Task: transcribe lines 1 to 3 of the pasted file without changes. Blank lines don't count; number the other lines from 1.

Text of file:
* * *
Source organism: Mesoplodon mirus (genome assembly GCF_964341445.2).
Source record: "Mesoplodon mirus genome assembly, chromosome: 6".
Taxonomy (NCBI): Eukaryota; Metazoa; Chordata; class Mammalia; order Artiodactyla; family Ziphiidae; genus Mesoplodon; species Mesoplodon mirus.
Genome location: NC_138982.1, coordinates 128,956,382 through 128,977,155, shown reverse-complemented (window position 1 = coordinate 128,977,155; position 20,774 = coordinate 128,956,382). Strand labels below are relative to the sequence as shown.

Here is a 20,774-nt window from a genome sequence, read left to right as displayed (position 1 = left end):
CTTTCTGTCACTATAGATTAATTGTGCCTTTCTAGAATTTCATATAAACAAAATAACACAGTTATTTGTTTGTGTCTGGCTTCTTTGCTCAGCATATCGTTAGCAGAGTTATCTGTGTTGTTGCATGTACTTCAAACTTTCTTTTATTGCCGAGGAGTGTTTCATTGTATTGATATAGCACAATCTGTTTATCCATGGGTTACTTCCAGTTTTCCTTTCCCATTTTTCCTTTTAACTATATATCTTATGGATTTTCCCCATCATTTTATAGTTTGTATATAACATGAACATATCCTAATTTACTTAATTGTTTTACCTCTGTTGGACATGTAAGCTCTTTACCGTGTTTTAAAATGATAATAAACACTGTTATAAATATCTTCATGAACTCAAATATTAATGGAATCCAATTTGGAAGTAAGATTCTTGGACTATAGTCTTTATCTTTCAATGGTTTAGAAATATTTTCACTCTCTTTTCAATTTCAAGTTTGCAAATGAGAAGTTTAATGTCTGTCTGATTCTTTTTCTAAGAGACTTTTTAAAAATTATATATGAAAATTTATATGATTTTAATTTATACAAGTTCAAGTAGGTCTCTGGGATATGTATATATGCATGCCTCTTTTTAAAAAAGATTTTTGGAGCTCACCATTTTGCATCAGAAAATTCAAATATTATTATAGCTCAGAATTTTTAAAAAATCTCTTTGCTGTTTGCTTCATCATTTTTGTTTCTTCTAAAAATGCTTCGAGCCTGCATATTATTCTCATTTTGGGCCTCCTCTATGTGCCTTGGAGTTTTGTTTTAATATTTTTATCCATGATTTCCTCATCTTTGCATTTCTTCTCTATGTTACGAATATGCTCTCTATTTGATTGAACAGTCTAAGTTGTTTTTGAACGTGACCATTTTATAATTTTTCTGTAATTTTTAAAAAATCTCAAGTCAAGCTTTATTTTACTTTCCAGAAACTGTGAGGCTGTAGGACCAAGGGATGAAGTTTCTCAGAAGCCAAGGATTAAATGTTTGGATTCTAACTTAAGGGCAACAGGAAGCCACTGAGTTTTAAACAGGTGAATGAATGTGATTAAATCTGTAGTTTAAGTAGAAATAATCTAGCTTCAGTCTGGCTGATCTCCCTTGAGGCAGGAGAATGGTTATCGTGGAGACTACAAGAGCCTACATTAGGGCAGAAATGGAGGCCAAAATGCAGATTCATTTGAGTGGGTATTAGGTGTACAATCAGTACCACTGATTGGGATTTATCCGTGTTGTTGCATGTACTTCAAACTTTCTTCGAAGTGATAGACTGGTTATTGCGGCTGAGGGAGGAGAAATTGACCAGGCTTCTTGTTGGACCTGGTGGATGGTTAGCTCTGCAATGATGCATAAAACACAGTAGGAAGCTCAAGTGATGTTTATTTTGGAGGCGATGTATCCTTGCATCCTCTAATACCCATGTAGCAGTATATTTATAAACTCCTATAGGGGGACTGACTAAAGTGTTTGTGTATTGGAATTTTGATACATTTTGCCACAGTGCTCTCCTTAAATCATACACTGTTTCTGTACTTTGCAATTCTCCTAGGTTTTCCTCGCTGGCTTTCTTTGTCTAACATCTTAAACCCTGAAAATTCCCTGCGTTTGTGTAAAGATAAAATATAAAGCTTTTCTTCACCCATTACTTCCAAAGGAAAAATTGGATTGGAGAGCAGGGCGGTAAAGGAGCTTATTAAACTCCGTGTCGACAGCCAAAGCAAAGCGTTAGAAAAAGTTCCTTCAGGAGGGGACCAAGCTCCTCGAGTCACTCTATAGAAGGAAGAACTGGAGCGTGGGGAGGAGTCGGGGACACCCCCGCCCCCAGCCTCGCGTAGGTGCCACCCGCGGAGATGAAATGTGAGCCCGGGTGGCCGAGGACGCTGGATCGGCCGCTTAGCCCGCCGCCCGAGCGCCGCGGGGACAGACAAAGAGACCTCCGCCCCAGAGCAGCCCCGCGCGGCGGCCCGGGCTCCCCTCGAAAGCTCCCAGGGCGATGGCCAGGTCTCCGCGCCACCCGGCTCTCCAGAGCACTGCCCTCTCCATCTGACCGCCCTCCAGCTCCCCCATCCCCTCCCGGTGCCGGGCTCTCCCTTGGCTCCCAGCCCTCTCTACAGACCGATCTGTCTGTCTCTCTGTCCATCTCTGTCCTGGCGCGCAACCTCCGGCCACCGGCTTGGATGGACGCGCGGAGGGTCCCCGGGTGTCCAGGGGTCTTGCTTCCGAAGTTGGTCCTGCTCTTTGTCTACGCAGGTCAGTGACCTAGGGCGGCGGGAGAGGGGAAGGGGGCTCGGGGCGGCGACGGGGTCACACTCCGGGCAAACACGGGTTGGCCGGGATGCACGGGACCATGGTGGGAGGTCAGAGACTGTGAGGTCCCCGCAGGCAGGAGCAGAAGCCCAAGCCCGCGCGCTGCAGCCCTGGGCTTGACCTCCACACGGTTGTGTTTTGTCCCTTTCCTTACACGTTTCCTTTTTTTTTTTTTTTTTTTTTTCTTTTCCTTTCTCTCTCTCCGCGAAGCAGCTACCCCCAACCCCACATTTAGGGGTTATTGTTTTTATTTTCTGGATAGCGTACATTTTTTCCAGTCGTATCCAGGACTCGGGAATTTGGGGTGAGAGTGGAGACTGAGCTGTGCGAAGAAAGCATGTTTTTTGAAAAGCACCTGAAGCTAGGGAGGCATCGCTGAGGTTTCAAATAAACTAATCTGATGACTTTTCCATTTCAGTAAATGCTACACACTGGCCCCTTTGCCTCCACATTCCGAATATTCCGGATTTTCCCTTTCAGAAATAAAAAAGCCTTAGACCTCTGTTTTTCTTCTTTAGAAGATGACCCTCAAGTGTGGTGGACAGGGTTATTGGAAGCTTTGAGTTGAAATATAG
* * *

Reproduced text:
Source organism: Mesoplodon mirus (genome assembly GCF_964341445.2).
Source record: "Mesoplodon mirus genome assembly, chromosome: 6".
Taxonomy (NCBI): Eukaryota; Metazoa; Chordata; class Mammalia; order Artiodactyla; family Ziphiidae; genus Mesoplodon; species Mesoplodon mirus.